SPECIAL REPORT: How environmentalists do it when Congress fails them

Iron Triangles: The closed, mutually supportive relationships that often prevail in the United States between the government agencies, the special interest lobbying organizations, and the legislative committees or subcommittees with jurisdiction over a particular functional area of government policy.
– A Glossary of Political Economy Terms

When Congress won’t pass a Big Green-favored proposal, environmentalists turn to their buddies in the federal bureaucracy.

 That’s the game plan of environmentalists campaigning to remove oil and gas drilling from huge swaths of energy-rich western federal lands — killing jobs and raising consumers’ travel and heating costs in the process.

They unsuccessfully lobbied Congress for more than two years using an unincorporated front group, Sportsmen for Responsible Energy Development, which they started in 2007 with a $250,000 grant from the Hewlett Foundation.

SFRED was jointly created by three major environmental groups, the National Wildlife Federation, Trout Unlimited and the Theodore Roosevelt Conservation Partnership.

The TRCP in turn was created in 2002 by Trout Unlimited acting as a legal money funnel for $2 million from the Pew Charitable Trusts. The Moore Foundation (Intel founder Gordon Moore’s philanthropy) gave TRCP $600,000 specifically  “to change the current course of energy development on public lands,” according to Moore’s 2005 IRS Form 990 tax return.

The SFREDers tried to achieve their goal this year, persuading Rep. Ron Kind, D-Wis., to slip a cleverly disguised oil and gas shutdown measure into a major bill in the House of Representatives that was being revised almost by the hour as it headed toward final passage.
Kind sat on the Insular Affairs, Oceans, and Wildlife Subcommittee of the House Natural Resources Committee chaired by Rep. Nick Rahall, D-W.Va. Kind was previously chairman of the powerful Congressional Sportsmen’s Caucus.

Kind completed a classic Washington Iron Triangle — rich donors, high-powered activists and powerful people in government.

The Wisconsin representative slipped the SFRED poison pill into the Consolidated Land, Energy, and Aquatic Resources Act, which began its legislative life as a 95-page Obama-style reorganization of the Interior Department’s energy agencies and policies.

Then BP’s Deepwater Horizon oil drilling platform blew up in the Gulf of Mexico, which Democrats in Congress used to justify cramming a host of draconian new offshore drilling regulations into the CLEAR bill, bloating it from 95 to 222 pages, and 903 numbered sections.

When Rahall agreed to Kind’s SFRED amendment, it became “Section 238 — Wildlife Sustainability” in the final bill sent to the House floor. It affected Bureau of Land Management and Forest Service energy-rich lands containing an estimated 20 billion barrels of oil and 186 trillion cubic feet of natural gas.

The words “oil” and “gas” appeared nowhere in the amendment, but it mandated a bewildering new array of wildlife regulations capable of stopping virtually all resource development on and under the affected federal lands.
Monitoring species populations became the overriding mandate, thus preventing “due consideration” of any other resource use on federal lands.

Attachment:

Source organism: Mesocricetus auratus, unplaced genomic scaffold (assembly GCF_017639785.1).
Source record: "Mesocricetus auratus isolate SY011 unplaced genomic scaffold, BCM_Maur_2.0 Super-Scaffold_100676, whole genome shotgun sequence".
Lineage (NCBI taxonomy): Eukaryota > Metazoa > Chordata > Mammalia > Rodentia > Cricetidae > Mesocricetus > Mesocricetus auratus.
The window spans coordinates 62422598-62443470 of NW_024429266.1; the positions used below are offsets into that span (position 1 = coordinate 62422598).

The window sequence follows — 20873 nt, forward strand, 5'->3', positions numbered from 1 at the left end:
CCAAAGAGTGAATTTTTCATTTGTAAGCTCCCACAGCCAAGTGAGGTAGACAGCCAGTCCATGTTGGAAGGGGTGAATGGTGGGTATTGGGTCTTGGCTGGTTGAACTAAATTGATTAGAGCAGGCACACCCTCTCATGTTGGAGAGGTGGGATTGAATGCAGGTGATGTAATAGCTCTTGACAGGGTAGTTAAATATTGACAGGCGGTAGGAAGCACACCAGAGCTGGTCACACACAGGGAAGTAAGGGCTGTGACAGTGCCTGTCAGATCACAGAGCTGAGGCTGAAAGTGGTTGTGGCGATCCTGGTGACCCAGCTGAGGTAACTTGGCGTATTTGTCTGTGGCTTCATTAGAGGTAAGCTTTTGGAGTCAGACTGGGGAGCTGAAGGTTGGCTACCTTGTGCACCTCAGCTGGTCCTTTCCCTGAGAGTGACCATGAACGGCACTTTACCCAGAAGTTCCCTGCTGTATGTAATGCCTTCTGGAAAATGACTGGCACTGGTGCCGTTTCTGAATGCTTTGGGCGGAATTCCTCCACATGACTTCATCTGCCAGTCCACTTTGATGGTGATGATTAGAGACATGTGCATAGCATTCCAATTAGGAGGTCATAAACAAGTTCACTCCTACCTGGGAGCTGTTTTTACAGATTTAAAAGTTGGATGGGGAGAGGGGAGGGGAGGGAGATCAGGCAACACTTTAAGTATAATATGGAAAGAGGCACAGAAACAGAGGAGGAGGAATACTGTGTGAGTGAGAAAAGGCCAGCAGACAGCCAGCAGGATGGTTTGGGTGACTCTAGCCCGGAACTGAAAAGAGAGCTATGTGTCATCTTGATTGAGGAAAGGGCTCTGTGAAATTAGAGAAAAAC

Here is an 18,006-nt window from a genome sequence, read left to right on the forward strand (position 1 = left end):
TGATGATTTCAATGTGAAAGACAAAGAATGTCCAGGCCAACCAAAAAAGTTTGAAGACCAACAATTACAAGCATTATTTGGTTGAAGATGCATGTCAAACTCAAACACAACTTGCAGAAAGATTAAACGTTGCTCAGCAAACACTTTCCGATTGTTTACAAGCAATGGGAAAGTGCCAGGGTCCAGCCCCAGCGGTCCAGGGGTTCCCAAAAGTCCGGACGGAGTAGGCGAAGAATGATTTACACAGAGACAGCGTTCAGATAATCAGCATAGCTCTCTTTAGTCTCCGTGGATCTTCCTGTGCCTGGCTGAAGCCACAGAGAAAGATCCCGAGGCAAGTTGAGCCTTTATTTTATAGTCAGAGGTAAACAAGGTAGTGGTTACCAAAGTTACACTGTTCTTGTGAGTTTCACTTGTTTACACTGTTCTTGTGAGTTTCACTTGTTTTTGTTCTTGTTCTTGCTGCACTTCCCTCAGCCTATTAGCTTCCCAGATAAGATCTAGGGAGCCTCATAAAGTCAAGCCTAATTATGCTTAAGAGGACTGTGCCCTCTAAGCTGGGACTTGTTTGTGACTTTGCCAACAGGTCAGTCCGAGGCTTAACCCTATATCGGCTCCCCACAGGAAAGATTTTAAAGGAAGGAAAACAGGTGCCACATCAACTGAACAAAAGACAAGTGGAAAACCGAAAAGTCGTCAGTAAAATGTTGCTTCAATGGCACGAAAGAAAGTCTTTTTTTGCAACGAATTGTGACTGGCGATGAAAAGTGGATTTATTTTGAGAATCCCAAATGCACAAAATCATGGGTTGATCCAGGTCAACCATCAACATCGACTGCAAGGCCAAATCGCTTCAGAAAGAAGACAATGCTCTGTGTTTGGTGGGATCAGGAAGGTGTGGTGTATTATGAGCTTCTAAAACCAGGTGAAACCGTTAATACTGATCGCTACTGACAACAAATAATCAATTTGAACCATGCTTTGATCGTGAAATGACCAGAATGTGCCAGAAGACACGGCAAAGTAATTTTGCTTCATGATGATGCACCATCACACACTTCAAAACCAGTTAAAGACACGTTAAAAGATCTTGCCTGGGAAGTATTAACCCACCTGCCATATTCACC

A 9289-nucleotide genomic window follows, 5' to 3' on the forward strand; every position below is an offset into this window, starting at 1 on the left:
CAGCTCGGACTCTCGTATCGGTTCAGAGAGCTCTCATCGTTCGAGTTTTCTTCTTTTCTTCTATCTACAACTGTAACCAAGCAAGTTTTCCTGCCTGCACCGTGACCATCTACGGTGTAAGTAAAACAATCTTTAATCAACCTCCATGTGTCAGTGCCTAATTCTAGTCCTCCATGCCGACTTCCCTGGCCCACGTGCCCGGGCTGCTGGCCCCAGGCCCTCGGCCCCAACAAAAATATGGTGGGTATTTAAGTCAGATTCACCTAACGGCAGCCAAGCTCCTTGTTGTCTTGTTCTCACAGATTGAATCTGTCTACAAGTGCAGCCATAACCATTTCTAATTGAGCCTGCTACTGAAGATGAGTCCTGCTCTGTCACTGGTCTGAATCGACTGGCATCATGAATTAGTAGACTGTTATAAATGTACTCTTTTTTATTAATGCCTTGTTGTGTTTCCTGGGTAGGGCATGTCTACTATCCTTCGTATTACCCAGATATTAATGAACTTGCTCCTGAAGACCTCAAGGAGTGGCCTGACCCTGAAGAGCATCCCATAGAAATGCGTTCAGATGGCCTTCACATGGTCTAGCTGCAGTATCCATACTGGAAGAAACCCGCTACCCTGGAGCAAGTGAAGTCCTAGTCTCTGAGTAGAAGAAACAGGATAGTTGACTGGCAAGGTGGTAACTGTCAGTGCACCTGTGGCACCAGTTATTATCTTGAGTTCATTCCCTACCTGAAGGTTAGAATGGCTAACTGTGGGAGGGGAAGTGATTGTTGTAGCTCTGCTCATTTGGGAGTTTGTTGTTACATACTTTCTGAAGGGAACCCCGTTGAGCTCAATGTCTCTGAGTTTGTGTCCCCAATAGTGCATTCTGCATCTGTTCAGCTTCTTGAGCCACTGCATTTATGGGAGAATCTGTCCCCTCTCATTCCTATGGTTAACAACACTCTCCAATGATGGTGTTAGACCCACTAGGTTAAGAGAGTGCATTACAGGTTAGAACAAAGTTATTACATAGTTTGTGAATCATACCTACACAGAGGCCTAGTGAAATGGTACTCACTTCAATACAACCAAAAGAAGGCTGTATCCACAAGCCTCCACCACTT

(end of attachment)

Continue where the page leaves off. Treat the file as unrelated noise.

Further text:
Section 238 was also the perfect magnet for endless lawsuits and other paralysis-by-analysis tactics by environmental activists. Not only would oil and gas drilling become impossible, so would timbering, grazing, mining, off-road recreation and any other rural development.

But “Wildlife Sustainability” sounded so good. It didn’t sound so good, though, when representatives who had carelessly voted for the bill in committee actually read Section 238. Their rebellion was so ferocious they forced House Speaker Nancy Pelosi to order Section 238 stricken from the bill the House approved. It is bogged down now in the Senate.

Skunked in Congress, SFREDers turned to their friends in the bureaucracy, many of whom were former colleagues in the nonprofit world.

When Obama signed his October 2009 executive order mandating Climate Change Adaptation plans, environmental bureaucrats got new regulatory authority.

The well-funded SFRED (the three parent groups took in more than $101 million in 2008) has stepped up its propaganda mill to pressure the BLM, Forest Service, and state governments, using their alarming report, “Hunting and Fishing Imperiled, Energy development threatens 10 of the most important fish and wildlife habitats on America’s public lands” as a hammer.

In Colorado, they’re pushing the BLM to settle a lawsuit canceling proposed oil and gas leases on the Roan Plateau.  In Montana, they’re pushing the Forest Service, the BLM, and state and private landowners in a six-county area to develop a vast conservation plan before any development is allowed, and hassling the BLM to stop natural gas production in the Powder River Basin.

In New Mexico, they’re lobbying Gov. Bill Richardson to ban gas leasing in the Salt Basin. In Utah, they’re demanding the Forest Service cancel its years-long planning process and conduct a new “forestwide oil and gas leasing environmental impact statement” before any development is allowed.

In Wyoming, they’re lobbying the Fish and Wildlife Service to declare the cutthroat trout an endangered species and urging the state to rule that ‘habitats that have not been developed or leased at this point should remain free from development activities and be withdrawn from future leasing.”

Environmental activists know more than one way to kill energy development in America. SFRED knows them all.

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